Luv Ka The End: Bumpy ride

May 6, 2011

“Luv Ka The End” is Yashraj Film’s first foray into a genre they call “youth films”, or films they think are tailor-made for the under-25 audience. But as all teenagers will know, there’s a thin line between being cool and trying too hard. This film is trying too hard, and there’s no two ways about it.

Unfunny gags, over-smart dialogues and one-dimensional characters do not a cool film make. Nor do obvious product placements, for that matter.

Shraddha Kapoor plays Rhea Dialdas, a spunky teenager, in love with her boyfriend, who happens to be rich and the most popular boy in school. On the eve of her 18th birthday, while she is making plans to take their relationship to the “next level”, she discovers that the man of her dreams is actually part of a secret rich boys club which scores each member on how many girls they can sleep with. What’s more he puts up the evidence on the net for the whole world to see.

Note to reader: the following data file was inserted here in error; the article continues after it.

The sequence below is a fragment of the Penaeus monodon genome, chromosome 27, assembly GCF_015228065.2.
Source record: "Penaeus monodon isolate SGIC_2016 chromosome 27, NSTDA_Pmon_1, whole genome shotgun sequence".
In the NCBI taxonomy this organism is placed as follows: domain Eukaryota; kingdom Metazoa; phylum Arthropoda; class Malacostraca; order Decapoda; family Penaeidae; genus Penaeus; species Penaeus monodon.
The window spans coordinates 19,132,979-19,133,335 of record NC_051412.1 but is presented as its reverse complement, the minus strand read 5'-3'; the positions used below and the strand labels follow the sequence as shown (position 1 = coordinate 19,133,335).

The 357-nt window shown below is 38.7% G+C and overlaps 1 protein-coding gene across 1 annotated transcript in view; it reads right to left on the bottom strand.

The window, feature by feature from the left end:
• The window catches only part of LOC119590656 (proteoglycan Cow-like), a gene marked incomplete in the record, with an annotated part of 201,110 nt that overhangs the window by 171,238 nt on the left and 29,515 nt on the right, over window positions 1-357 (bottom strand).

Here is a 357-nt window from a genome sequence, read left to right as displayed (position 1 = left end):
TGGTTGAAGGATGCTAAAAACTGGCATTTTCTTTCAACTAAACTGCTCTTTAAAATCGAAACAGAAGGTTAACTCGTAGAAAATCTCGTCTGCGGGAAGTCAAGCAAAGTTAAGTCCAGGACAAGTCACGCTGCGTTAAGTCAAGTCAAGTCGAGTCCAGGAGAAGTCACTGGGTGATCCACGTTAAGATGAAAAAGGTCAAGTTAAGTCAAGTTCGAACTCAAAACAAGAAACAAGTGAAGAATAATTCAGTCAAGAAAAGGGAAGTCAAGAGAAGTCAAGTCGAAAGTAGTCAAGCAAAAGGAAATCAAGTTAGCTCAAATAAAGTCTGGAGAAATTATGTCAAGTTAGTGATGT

Seething with rage, Rhea, with the help of her two best friends, decides to get even with Luv Nanda. The trio then proceed to do a whole lot of blatantly illegal stuff, including pretty much stealing his car, smashing it with baseball bats and stealing his credit cards. Is this really what it takes to get over someone?

Then they drug him, dress him up in drag and also steal his date’s car. Throughout, the gags are uniformly unfunny and the acting doesn’t elevate them to any higher level. Shraddha Kapoor needs to polish up her acting skills – she can’t even pull off a genuinely surprised look convincingly. Tahaa Shah, who plays Luv is wooden and should join Kapoor in acting lessons.

Pushtie, who plays Rhea’s overweight, feisty best friend, is the only bright spot in the juvenile film. I wish director Bumpy and the film’s crew, most of which is made up of ex-MTV alumni, hadn’t tried so hard to be cool – it’s so uncool.

If you want to save yourself some heartache, stay away from this one. If you are a teenager though, you might want to give it a go. And as we know, there is no accounting for teenagers and their tastes – the Twilight franchise is ample proof of that. Who am I to judge?

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